COLUMBUS, Ohio — UPDATE: Monday, 4:30 p.m.
Southwest Airlines canceled several hundred more flights Monday following a weekend of major disruptions. FULL STORY>>>
Southwest Airlines canceled more than 1,000 flights across the country this weekend, including eight that were scheduled to leave over the course of two days to and from the John Glenn Columbus International Airport.
According to FlyColumbus, three of the flights were canceled Sunday and an additional five have been canceled so far as of Monday.
On its Facebook page, the airline said the canceled flights are due to air traffic control issues and bad weather.
The Dallas-based airline canceled 1,900 flights on Saturday and Sunday alone, citing "operational challenges." Those cancellations continued into Monday, with website FlightAware reporting 365 canceled flights and an additional 600 flight delays by late morning.
Southwest Airlines has been the only airline to report issues on that scale, with Sunday's cancellations amounting to roughly 29% of its overall schedule. In fact, this weekend's cancellations mark the highest rate reported by any major U.S. airline. Following behind was Allegiant with 6% cancellations; American Airlines with 5%; and Spirit at 4%.
The Associated Press reports shares of Southwest Airlines Co. briefly fell more than 4% on Monday before a partial recovery; they were down less than 2% by late morning.
The three canceled flights from the John Glenn Columbus International Airport on Sunday were flight #1408, which was headed to Fort Lauderdale, flight #1434, which was going to Chicago and flight #2183, which was going to Atlanta.
As of Monday, cancellations include flight #4935 from Chicago, #972 from Fort Lauderdale, #1715 from Houston, and flight #1594 from Las Vegas, as well as flight #4980 to Orlando.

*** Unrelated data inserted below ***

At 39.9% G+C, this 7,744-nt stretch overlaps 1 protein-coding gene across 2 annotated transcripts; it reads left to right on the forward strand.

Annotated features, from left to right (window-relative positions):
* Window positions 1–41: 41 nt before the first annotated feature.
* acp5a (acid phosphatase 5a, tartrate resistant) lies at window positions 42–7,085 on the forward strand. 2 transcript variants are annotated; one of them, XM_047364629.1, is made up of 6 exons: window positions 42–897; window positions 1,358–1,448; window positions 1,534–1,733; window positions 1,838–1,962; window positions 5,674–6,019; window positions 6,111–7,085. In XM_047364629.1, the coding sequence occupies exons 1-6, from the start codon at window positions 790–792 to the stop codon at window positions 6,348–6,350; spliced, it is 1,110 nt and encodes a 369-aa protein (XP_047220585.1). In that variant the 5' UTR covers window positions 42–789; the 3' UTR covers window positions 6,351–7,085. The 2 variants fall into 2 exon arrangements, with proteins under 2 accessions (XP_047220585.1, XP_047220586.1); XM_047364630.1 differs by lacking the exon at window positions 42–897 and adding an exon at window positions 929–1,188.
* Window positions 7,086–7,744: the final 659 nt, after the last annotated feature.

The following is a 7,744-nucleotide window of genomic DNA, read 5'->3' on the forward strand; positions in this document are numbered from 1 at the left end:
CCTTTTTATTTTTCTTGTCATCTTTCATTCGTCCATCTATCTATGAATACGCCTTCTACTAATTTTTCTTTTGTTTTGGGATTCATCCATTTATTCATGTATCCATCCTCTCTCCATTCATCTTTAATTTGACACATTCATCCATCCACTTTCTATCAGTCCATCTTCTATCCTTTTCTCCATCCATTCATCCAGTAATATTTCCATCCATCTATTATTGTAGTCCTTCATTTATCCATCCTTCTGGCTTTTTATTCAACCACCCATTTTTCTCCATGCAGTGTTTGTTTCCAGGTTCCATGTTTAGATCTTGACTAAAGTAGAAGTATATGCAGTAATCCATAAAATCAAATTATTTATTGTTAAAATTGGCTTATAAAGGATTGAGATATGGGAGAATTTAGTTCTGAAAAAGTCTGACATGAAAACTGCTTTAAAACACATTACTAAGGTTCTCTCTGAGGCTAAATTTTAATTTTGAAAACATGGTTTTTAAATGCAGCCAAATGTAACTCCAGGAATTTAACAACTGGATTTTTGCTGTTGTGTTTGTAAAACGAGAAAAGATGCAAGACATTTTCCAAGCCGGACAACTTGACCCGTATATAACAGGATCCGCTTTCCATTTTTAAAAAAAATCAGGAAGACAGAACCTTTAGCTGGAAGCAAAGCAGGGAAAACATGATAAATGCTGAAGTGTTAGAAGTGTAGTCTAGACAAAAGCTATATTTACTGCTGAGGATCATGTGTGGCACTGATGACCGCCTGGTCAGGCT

In an emailed statement, Southwest said in part:
"We experienced weather challenges in our Florida airports at the beginning of the weekend, challenges that were compounded by unexpected air traffic control issues in the same region, triggering delays and prompting significant cancellations for us beginning Friday evening. We’ve continued diligent work throughout the weekend to reset our operation with a focus on getting aircraft and Crews repositioned to take care of our Customers."
Last week, Southwest announced it will require all workers to be vaccinated against COVID-19 by Dec. 8 or risk potentially losing their jobs.
According to the Associated Press, the union representing Southwest pilots said in a statement that it doesn't oppose vaccination, but it argued in a filing Friday that Southwest must negotiate before taking such a step.
The union offered another explanation: It said Southwest’s operation “has become brittle and subject to massive failures under the slightest pressure” because of a lack of support from the company. The union complained about the “already strained relationship” between it and the company.
The airline says customers affected by the cancellations can look at self-service rebooking options and check flight statuses on the company's website.